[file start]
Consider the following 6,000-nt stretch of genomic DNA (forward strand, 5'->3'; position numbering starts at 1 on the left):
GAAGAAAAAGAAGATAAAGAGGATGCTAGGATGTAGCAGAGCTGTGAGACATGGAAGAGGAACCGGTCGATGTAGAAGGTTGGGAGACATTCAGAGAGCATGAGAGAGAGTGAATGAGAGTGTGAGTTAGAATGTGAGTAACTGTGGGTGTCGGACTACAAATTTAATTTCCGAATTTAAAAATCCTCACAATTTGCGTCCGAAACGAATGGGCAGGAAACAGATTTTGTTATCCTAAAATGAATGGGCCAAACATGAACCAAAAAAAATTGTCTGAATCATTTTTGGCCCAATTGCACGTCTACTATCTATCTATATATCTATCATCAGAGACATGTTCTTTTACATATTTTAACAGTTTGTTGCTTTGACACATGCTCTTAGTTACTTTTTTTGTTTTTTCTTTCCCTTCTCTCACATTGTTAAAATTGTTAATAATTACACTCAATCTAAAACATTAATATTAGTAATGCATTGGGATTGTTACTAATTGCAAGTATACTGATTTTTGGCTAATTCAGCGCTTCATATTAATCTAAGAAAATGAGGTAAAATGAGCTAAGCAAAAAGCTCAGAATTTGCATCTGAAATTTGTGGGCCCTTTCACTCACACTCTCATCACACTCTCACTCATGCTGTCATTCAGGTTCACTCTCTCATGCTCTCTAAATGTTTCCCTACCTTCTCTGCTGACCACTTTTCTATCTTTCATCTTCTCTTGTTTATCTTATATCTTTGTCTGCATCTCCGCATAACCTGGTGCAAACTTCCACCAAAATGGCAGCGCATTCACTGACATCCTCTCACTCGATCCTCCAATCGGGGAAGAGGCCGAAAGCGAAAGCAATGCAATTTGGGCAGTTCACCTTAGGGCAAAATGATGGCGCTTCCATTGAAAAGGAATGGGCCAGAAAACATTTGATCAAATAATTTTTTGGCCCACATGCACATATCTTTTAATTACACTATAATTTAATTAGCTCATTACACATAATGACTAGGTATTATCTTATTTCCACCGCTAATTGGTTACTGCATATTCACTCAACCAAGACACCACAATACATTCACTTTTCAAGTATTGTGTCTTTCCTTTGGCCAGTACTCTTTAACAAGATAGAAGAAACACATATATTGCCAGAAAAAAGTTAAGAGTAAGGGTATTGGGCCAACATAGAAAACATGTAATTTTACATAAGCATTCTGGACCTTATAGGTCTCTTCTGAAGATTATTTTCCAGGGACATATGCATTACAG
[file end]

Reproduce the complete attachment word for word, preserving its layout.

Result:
Consider the following 6,000-nt stretch of genomic DNA (forward strand, 5'->3'; position numbering starts at 1 on the left):
GAAGAAAAAGAAGATAAAGAGGATGCTAGGATGTAGCAGAGCTGTGAGACATGGAAGAGGAACCGGTCGATGTAGAAGGTTGGGAGACATTCAGAGAGCATGAGAGAGAGTGAATGAGAGTGTGAGTTAGAATGTGAGTAACTGTGGGTGTCGGACTACAAATTTAATTTCCGAATTTAAAAATCCTCACAATTTGCGTCCGAAACGAATGGGCAGGAAACAGATTTTGTTATCCTAAAATGAATGGGCCAAACATGAACCAAAAAAAATTGTCTGAATCATTTTTGGCCCAATTGCACGTCTACTATCTATCTATATATCTATCATCAGAGACATGTTCTTTTACATATTTTAACAGTTTGTTGCTTTGACACATGCTCTTAGTTACTTTTTTTGTTTTTTCTTTCCCTTCTCTCACATTGTTAAAATTGTTAATAATTACACTCAATCTAAAACATTAATATTAGTAATGCATTGGGATTGTTACTAATTGCAAGTATACTGATTTTTGGCTAATTCAGCGCTTCATATTAATCTAAGAAAATGAGGTAAAATGAGCTAAGCAAAAAGCTCAGAATTTGCATCTGAAATTTGTGGGCCCTTTCACTCACACTCTCATCACACTCTCACTCATGCTGTCATTCAGGTTCACTCTCTCATGCTCTCTAAATGTTTCCCTACCTTCTCTGCTGACCACTTTTCTATCTTTCATCTTCTCTTGTTTATCTTATATCTTTGTCTGCATCTCCGCATAACCTGGTGCAAACTTCCACCAAAATGGCAGCGCATTCACTGACATCCTCTCACTCGATCCTCCAATCGGGGAAGAGGCCGAAAGCGAAAGCAATGCAATTTGGGCAGTTCACCTTAGGGCAAAATGATGGCGCTTCCATTGAAAAGGAATGGGCCAGAAAACATTTGATCAAATAATTTTTTGGCCCACATGCACATATCTTTTAATTACACTATAATTTAATTAGCTCATTACACATAATGACTAGGTATTATCTTATTTCCACCGCTAATTGGTTACTGCATATTCACTCAACCAAGACACCACAATACATTCACTTTTCAAGTATTGTGTCTTTCCTTTGGCCAGTACTCTTTAACAAGATAGAAGAAACACATATATTGCCAGAAAAAAGTTAAGAGTAAGGGTATTGGGCCAACATAGAAAACATGTAATTTTACATAAGCATTCTGGACCTTATAGGTCTCTTCTGAAGATTATTTTCCAGGGACATATGCATTACAG